Alignment within a nanoreactor has been exploited to effect selective chemistry under confinement96. As a proof of concept, the interchange between disulfides in polymer backbones and cysteine thiols at different positions within a nanopore was examined (Fig. 3b). The turnover of polymer substrates was enabled by using a competing small-molecule reductant (1,4-dithiothreitol). Site selectivity was assessed as the fraction of a particular polymer that reacted at a particular location within a nanoreactor. The regioselectivity between two chemically equivalent sulfur atoms in a disulfide was determined by observing the characteristic currents associated with each reaction product. Both site selectivity and regioselectivity showed strong dependence on the locations of the cysteines in the nanopore and the disulfides in the polymer. This strategy might be adapted to other synthetic tubular nanosystems, such as metal–organic frameworks, to facilitate site-selective or regioselective chemistry.
The selective chemistry promoted by confinement has been further developed into a processive molecular machine97, a ‘hopper’ that moves along a cysteine track within a nanopore while carrying a DNA cargo (Fig. 3c)98. The hopper takes subnanometre steps through consecutive thiol–disulfide interchange reactions. Reactions producing backwards motion are strongly disfavoured when there is a pulling force on the DNA, endowing the hopper with remarkable directionality. External control of the applied potential reorients the DNA within the nanopore and thereby resets the direction of hopping and the endpoint of the process. Hopping is highly processive98 and may provide a chemical alternative to the enzymatic ratchets used in sequencing technologies, if longer tracks can be provided, for example, on a patterned surface99. Furthermore, this process could be applied to polypeptides and polysaccharides, as well as nucleic acids.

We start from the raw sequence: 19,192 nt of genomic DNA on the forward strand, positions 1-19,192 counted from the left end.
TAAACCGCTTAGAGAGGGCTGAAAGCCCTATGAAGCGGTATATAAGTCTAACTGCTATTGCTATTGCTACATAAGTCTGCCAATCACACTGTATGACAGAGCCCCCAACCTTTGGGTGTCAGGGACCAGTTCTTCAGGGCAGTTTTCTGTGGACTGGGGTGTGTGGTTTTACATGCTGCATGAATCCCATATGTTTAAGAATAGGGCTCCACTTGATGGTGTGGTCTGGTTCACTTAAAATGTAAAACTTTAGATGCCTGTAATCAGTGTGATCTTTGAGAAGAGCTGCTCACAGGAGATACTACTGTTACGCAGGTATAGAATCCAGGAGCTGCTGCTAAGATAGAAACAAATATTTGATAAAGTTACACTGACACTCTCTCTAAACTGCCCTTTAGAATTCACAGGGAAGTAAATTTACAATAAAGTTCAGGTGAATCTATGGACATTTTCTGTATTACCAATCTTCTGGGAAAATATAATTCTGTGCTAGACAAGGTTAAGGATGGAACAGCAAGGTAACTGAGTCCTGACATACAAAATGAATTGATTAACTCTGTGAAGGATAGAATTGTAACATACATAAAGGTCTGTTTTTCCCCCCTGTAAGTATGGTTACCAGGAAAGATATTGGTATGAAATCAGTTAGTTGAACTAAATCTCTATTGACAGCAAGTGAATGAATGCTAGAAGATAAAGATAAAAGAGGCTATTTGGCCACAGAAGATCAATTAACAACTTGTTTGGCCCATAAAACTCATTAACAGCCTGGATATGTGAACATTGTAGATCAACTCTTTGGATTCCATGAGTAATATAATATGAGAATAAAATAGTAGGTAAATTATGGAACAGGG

Synthetic nanopores for mimicking biological systems
While nanopores understandably attract the most attention for their use in sequencing and bioanalytical applications, they also offer exciting opportunities to study questions that arise in cell biology. Cells feature a wide variety of nanometre-sized pores within their membranes (Fig. 4a) that act as gateways for molecular transport between compartments. For example, the flow of ions and small molecules (such as adenosine 5′-triphosphate) is regulated by ion channels and transporters, with crucial roles in homoeostasis, energy production, cellular communication and sensory transduction100. Larger pores, such as the mitochondrial translocase101 and the nuclear pore complex (NPC)102, are responsible for regulating the transport of proteins and RNAs between cellular compartments. However, other examples include the SecYEG protein secretion pore103, the ClpXP protease104 used for protein degradation, the ceramide pores involved in cellular apoptosis105, pore-forming toxins such as α-haemolysin106 and the viral motor protein for the packaging of DNA107. Biomolecular transport across all these pores poses many mechanistic questions, which often can be studied by extracting pores from the cell and docking them within a planar lipid membrane for the in vitro characterization of their transport properties. However, the high complexity of the pores, such as NPCs, prevent such a reconstitution approach.
With recent advances in solid-state nanopores23, protein nanopore engineering6,40 and DNA nanotechnology108, it is now possible to build artificial systems that recapitulate the functionality of biological pores in vitro. There are many examples of engineered nanopore-based systems that can act as minimal mimics, including asymmetric solid-state nanopores for the realization of ion pumps109, and ion-gated110 and pH-gated111 pores that mimic switchable ion channels. Other notable biomimetic nanopore systems include synthetic DNA origami pores for the reconstitution of synthetic ligand-gated ion channels38 or highly efficient lipid scramblases112, while biological nanopores have been designed to mimic passive113 or active114 membrane transporters115. Beyond reproducing the behaviour of biological channels, such biomimetic pores have great potential for enhancing our understanding of complex biological processes that cannot be probed directly in vivo.